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Originally published Wednesday, November 4, 2009 at 11:12 AM

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Kellogg pulls immunity claims from Rice Krispies

Kellogg Co. says it will pull immunity claims from its Rice Krispies and Cocoa Krispies cereal boxes amid the public's growing concern about swine flu.

AP Food Industry Writer

Kellogg Co. says it will pull immunity claims from its Rice Krispies and Cocoa Krispies cereal boxes amid the public's growing concern about swine flu.

Kellogg began adding extra antioxidants to its cereal last year, which it says help support the immune system. The company began advertising the change with large labels on cereal boxes that read in bold letters: "Now helps support your child's immunity."

But the food maker said Wednesday that given the public attention to swine flu, it has decided to phase out the message from its packages.

Kellogg, based in Battle Creek, Mich., said it has heard very little concern from consumers about the claim, but is responding to concerns in the media about the timing of this front-of-the-box claim and the swine flu outbreak.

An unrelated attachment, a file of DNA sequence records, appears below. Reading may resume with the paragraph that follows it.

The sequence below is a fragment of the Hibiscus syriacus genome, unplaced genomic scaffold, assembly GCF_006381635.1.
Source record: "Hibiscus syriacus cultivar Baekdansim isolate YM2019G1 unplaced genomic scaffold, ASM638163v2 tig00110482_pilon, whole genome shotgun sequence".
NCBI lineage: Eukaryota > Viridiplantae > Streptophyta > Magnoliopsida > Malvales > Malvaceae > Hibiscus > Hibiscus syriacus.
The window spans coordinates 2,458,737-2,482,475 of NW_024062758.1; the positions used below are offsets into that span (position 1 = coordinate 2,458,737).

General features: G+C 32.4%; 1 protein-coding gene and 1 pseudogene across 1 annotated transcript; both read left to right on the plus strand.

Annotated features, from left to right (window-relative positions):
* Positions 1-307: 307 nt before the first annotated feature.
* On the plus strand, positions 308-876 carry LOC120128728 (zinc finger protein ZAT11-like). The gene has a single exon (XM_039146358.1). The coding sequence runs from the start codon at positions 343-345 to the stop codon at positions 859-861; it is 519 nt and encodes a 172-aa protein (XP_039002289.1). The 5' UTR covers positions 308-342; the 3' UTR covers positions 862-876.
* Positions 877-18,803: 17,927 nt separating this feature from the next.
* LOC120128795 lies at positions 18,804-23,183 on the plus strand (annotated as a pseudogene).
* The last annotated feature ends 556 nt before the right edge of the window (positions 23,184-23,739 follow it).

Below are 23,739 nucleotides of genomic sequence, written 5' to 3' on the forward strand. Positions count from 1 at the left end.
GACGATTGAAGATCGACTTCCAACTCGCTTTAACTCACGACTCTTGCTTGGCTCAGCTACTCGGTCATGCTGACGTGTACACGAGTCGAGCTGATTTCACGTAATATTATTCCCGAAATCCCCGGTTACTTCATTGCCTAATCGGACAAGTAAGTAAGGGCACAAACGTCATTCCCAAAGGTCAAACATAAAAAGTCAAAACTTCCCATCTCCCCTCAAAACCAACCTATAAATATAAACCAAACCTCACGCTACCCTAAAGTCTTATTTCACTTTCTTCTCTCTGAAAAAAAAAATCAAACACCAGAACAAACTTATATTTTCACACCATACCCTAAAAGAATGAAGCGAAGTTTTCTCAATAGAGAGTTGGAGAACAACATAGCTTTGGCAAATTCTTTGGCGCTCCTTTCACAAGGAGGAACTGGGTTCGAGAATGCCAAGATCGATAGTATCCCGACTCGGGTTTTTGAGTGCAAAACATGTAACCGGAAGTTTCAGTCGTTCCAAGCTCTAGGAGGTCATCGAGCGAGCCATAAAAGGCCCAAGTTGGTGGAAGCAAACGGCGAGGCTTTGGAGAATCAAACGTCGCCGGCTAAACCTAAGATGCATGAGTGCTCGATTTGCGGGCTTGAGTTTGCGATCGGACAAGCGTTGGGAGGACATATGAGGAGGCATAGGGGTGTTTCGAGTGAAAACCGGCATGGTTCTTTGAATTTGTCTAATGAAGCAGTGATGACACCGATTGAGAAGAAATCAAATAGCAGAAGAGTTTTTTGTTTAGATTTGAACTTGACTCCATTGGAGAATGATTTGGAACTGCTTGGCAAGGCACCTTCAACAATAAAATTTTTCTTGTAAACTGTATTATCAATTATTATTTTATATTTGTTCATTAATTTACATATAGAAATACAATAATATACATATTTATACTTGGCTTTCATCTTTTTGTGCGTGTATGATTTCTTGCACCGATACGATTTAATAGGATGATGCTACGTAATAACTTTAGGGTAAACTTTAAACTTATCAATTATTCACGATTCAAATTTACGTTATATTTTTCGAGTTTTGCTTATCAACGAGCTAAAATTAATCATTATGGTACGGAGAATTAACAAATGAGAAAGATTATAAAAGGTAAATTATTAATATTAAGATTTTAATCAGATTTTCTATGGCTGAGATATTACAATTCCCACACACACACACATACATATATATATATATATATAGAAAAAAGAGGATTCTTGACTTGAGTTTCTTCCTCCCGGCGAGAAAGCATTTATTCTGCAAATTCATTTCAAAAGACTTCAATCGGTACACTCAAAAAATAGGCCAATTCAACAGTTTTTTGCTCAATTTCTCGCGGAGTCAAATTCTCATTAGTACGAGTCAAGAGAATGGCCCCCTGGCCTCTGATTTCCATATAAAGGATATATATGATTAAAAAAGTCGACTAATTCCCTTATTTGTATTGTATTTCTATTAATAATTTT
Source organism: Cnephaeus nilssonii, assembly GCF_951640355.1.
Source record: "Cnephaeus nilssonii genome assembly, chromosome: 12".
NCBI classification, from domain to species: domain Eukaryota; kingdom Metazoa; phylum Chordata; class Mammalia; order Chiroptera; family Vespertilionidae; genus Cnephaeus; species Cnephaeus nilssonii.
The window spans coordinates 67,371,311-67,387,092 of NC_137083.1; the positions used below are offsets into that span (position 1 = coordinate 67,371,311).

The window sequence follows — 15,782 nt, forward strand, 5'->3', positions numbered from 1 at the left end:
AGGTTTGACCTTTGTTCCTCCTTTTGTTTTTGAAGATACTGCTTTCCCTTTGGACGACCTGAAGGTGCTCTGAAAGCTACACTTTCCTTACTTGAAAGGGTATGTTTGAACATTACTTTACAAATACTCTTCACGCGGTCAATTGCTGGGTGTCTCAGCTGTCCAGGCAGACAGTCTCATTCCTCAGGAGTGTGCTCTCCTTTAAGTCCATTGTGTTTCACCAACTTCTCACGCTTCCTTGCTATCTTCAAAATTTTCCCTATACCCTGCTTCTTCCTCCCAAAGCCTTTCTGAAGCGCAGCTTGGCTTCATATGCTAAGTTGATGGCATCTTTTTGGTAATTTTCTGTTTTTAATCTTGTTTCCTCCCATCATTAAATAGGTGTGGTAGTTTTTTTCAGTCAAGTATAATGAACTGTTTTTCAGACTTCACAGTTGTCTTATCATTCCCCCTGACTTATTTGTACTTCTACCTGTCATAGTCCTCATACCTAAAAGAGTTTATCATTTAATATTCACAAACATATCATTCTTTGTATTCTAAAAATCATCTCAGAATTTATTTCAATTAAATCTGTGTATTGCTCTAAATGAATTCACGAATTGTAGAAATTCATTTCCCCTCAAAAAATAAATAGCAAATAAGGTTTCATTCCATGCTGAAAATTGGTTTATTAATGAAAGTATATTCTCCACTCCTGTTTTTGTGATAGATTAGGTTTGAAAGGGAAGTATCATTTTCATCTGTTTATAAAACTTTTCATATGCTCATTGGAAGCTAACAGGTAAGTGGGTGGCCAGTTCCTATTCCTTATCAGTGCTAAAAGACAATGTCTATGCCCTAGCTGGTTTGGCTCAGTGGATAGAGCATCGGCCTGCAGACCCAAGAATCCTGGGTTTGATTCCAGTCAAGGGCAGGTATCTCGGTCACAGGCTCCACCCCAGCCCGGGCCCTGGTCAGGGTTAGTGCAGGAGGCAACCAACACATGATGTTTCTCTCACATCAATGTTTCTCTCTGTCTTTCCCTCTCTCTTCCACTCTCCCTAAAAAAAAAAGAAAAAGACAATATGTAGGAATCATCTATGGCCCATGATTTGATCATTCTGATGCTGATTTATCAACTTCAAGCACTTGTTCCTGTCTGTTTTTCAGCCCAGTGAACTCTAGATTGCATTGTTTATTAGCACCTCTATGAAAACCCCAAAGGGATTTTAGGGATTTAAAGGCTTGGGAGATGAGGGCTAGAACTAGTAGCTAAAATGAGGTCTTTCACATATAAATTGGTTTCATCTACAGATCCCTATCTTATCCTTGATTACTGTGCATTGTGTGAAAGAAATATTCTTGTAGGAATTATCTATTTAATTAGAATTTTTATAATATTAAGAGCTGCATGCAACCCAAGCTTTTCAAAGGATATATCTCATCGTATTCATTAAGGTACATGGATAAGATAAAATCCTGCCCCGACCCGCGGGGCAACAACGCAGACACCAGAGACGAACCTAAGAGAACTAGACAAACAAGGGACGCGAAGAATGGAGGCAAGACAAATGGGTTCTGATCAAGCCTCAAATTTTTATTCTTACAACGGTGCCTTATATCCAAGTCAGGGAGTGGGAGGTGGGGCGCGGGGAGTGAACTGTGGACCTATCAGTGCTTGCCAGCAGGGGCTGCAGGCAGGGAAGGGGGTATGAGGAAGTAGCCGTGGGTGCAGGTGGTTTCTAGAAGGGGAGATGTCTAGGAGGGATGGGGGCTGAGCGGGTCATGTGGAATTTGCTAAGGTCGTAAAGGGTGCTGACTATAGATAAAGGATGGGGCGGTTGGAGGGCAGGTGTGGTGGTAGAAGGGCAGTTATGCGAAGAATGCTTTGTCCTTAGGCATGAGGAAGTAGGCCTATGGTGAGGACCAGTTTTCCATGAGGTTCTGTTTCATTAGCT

Company spokeswoman Susanne Norwitz said swine flu was not a concern when the product was in development, and was intended to respond to consumer desire for improved nutrition.

Kellogg said it will take several months to phase out the packaging but it will continue to offer the increased levels of certain vitamins in the cereal.

Food makers have been facing increasing scrutiny for the labels that they put on their products, which have increased in number and scope in recent years.

General Mills was chided by the FDA for claiming Cheerios could lower cholesterol, saying only FDA-approved drugs are allowed to make such claims.

But the Food and Drug Administration said manufacturers are responsible for truth of claims such as Kellogg's.

The FDA monitors the claims, but something like "supports immunity" is considered a structure or function claim - which describes the role of a nutrient or ingredient and doesn't require the same scrutiny that other health claims might.

So a company can say "calcium builds strong bones" or "fiber maintains bowel regularity," but it's up to the manufacturer to ensure the accuracy and truthfulness of the claim, and they are not preapproved by the FDA.

Kellogg shares gained 79 cents to $51.90 in afternoon trading.

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